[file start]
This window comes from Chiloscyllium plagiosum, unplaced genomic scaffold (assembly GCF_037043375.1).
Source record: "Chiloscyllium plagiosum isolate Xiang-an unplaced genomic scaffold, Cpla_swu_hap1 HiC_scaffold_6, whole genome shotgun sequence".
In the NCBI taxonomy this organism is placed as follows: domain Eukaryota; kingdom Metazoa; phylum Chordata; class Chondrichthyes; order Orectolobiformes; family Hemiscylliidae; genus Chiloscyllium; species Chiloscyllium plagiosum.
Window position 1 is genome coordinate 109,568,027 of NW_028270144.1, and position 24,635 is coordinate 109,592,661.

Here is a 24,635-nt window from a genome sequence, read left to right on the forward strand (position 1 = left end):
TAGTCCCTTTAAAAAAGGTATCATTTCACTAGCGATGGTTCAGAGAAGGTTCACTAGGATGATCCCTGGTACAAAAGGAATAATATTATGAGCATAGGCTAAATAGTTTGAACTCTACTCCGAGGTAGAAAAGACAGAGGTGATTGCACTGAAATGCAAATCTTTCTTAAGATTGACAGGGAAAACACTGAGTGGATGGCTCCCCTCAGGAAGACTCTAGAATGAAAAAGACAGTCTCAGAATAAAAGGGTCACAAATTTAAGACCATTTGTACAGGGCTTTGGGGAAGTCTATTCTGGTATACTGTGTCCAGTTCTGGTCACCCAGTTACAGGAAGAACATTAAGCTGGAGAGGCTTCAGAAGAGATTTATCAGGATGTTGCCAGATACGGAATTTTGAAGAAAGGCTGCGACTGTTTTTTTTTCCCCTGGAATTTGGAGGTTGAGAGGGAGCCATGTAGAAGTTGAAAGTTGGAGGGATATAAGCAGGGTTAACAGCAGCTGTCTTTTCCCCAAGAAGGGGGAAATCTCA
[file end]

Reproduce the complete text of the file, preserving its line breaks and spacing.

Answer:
This window comes from Chiloscyllium plagiosum, unplaced genomic scaffold (assembly GCF_037043375.1).
Source record: "Chiloscyllium plagiosum isolate Xiang-an unplaced genomic scaffold, Cpla_swu_hap1 HiC_scaffold_6, whole genome shotgun sequence".
In the NCBI taxonomy this organism is placed as follows: domain Eukaryota; kingdom Metazoa; phylum Chordata; class Chondrichthyes; order Orectolobiformes; family Hemiscylliidae; genus Chiloscyllium; species Chiloscyllium plagiosum.
Window position 1 is genome coordinate 109,568,027 of NW_028270144.1, and position 24,635 is coordinate 109,592,661.

Here is a 24,635-nt window from a genome sequence, read left to right on the forward strand (position 1 = left end):
TAGTCCCTTTAAAAAAGGTATCATTTCACTAGCGATGGTTCAGAGAAGGTTCACTAGGATGATCCCTGGTACAAAAGGAATAATATTATGAGCATAGGCTAAATAGTTTGAACTCTACTCCGAGGTAGAAAAGACAGAGGTGATTGCACTGAAATGCAAATCTTTCTTAAGATTGACAGGGAAAACACTGAGTGGATGGCTCCCCTCAGGAAGACTCTAGAATGAAAAAGACAGTCTCAGAATAAAAGGGTCACAAATTTAAGACCATTTGTACAGGGCTTTGGGGAAGTCTATTCTGGTATACTGTGTCCAGTTCTGGTCACCCAGTTACAGGAAGAACATTAAGCTGGAGAGGCTTCAGAAGAGATTTATCAGGATGTTGCCAGATACGGAATTTTGAAGAAAGGCTGCGACTGTTTTTTTTTCCCCTGGAATTTGGAGGTTGAGAGGGAGCCATGTAGAAGTTGAAAGTTGGAGGGATATAAGCAGGGTTAACAGCAGCTGTCTTTTCCCCAAGAAGGGGGAAATCTCA